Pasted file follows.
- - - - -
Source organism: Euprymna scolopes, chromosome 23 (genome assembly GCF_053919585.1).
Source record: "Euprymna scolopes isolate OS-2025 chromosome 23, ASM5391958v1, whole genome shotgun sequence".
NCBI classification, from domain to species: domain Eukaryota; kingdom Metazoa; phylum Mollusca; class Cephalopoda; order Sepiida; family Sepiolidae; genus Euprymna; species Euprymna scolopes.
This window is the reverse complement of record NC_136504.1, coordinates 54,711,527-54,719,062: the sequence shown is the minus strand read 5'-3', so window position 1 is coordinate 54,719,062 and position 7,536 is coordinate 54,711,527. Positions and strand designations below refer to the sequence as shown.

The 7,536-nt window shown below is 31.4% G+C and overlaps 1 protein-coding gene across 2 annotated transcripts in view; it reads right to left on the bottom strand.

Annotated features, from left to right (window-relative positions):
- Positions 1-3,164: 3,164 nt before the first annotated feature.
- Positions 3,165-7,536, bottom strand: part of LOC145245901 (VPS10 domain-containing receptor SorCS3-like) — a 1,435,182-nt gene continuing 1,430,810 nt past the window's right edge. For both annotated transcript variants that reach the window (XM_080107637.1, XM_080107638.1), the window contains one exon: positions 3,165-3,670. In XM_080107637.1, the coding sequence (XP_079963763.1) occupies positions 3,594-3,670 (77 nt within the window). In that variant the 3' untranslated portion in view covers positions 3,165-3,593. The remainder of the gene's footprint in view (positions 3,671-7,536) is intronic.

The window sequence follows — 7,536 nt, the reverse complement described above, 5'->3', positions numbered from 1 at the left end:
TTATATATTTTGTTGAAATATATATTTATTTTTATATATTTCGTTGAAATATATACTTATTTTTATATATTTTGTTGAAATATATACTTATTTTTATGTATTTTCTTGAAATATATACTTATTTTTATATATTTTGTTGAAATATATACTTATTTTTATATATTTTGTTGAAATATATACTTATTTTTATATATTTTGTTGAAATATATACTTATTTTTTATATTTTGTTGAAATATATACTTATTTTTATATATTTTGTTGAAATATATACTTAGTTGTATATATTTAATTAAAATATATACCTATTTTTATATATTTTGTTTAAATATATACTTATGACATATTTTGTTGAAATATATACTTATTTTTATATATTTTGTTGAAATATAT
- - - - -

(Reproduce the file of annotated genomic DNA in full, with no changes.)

Source organism: Euprymna scolopes, chromosome 23 (genome assembly GCF_053919585.1).
Source record: "Euprymna scolopes isolate OS-2025 chromosome 23, ASM5391958v1, whole genome shotgun sequence".
NCBI classification, from domain to species: domain Eukaryota; kingdom Metazoa; phylum Mollusca; class Cephalopoda; order Sepiida; family Sepiolidae; genus Euprymna; species Euprymna scolopes.
This window is the reverse complement of record NC_136504.1, coordinates 54,711,527-54,719,062: the sequence shown is the minus strand read 5'-3', so window position 1 is coordinate 54,719,062 and position 7,536 is coordinate 54,711,527. Positions and strand designations below refer to the sequence as shown.

The 7,536-nt window shown below is 31.4% G+C and overlaps 1 protein-coding gene across 2 annotated transcripts in view; it reads right to left on the bottom strand.

Annotated features, from left to right (window-relative positions):
- Positions 1-3,164: 3,164 nt before the first annotated feature.
- Positions 3,165-7,536, bottom strand: part of LOC145245901 (VPS10 domain-containing receptor SorCS3-like) — a 1,435,182-nt gene continuing 1,430,810 nt past the window's right edge. For both annotated transcript variants that reach the window (XM_080107637.1, XM_080107638.1), the window contains one exon: positions 3,165-3,670. In XM_080107637.1, the coding sequence (XP_079963763.1) occupies positions 3,594-3,670 (77 nt within the window). In that variant the 3' untranslated portion in view covers positions 3,165-3,593. The remainder of the gene's footprint in view (positions 3,671-7,536) is intronic.

The window sequence follows — 7,536 nt, the reverse complement described above, 5'->3', positions numbered from 1 at the left end:
TTATATATTTTGTTGAAATATATATTTATTTTTATATATTTCGTTGAAATATATACTTATTTTTATATATTTTGTTGAAATATATACTTATTTTTATGTATTTTCTTGAAATATATACTTATTTTTATATATTTTGTTGAAATATATACTTATTTTTATATATTTTGTTGAAATATATACTTATTTTTATATATTTTGTTGAAATATATACTTATTTTTTATATTTTGTTGAAATATATACTTATTTTTATATATTTTGTTGAAATATATACTTAGTTGTATATATTTAATTAAAATATATACCTATTTTTATATATTTTGTTTAAATATATACTTATGACATATTTTGTTGAAATATATACTTATTTTTATATATTTTGTTGAAATATAT